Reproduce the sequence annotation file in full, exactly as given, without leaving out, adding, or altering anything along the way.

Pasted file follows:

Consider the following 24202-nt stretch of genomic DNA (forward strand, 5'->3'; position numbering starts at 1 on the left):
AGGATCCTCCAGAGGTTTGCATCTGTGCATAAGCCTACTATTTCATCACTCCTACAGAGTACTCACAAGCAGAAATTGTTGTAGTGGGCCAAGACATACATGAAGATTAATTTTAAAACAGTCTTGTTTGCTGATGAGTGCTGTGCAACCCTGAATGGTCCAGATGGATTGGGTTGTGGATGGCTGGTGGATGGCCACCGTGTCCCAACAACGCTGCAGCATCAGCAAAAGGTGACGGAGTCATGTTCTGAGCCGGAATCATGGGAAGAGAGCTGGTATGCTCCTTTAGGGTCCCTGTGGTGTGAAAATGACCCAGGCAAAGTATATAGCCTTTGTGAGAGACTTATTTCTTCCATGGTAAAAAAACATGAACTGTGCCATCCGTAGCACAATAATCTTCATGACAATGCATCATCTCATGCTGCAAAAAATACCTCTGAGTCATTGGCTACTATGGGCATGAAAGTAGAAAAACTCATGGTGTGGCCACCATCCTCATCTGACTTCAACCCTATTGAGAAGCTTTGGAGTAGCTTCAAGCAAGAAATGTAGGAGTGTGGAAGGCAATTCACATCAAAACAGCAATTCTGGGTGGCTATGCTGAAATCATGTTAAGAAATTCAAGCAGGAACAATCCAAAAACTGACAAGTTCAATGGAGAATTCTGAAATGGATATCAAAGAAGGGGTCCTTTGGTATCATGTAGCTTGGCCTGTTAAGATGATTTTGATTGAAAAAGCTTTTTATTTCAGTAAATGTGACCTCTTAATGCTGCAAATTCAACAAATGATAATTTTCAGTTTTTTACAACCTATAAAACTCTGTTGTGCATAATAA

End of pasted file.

Consider the following 24202-nt stretch of genomic DNA (forward strand, 5'->3'; position numbering starts at 1 on the left):
AGGATCCTCCAGAGGTTTGCATCTGTGCATAAGCCTACTATTTCATCACTCCTACAGAGTACTCACAAGCAGAAATTGTTGTAGTGGGCCAAGACATACATGAAGATTAATTTTAAAACAGTCTTGTTTGCTGATGAGTGCTGTGCAACCCTGAATGGTCCAGATGGATTGGGTTGTGGATGGCTGGTGGATGGCCACCGTGTCCCAACAACGCTGCAGCATCAGCAAAAGGTGACGGAGTCATGTTCTGAGCCGGAATCATGGGAAGAGAGCTGGTATGCTCCTTTAGGGTCCCTGTGGTGTGAAAATGACCCAGGCAAAGTATATAGCCTTTGTGAGAGACTTATTTCTTCCATGGTAAAAAAACATGAACTGTGCCATCCGTAGCACAATAATCTTCATGACAATGCATCATCTCATGCTGCAAAAAATACCTCTGAGTCATTGGCTACTATGGGCATGAAAGTAGAAAAACTCATGGTGTGGCCACCATCCTCATCTGACTTCAACCCTATTGAGAAGCTTTGGAGTAGCTTCAAGCAAGAAATGTAGGAGTGTGGAAGGCAATTCACATCAAAACAGCAATTCTGGGTGGCTATGCTGAAATCATGTTAAGAAATTCAAGCAGGAACAATCCAAAAACTGACAAGTTCAATGGAGAATTCTGAAATGGATATCAAAGAAGGGGTCCTTTGGTATCATGTAGCTTGGCCTGTTAAGATGATTTTGATTGAAAAAGCTTTTTATTTCAGTAAATGTGACCTCTTAATGCTGCAAATTCAACAAATGATAATTTTCAGTTTTTTACAACCTATAAAACTCTGTTGTGCATAATAA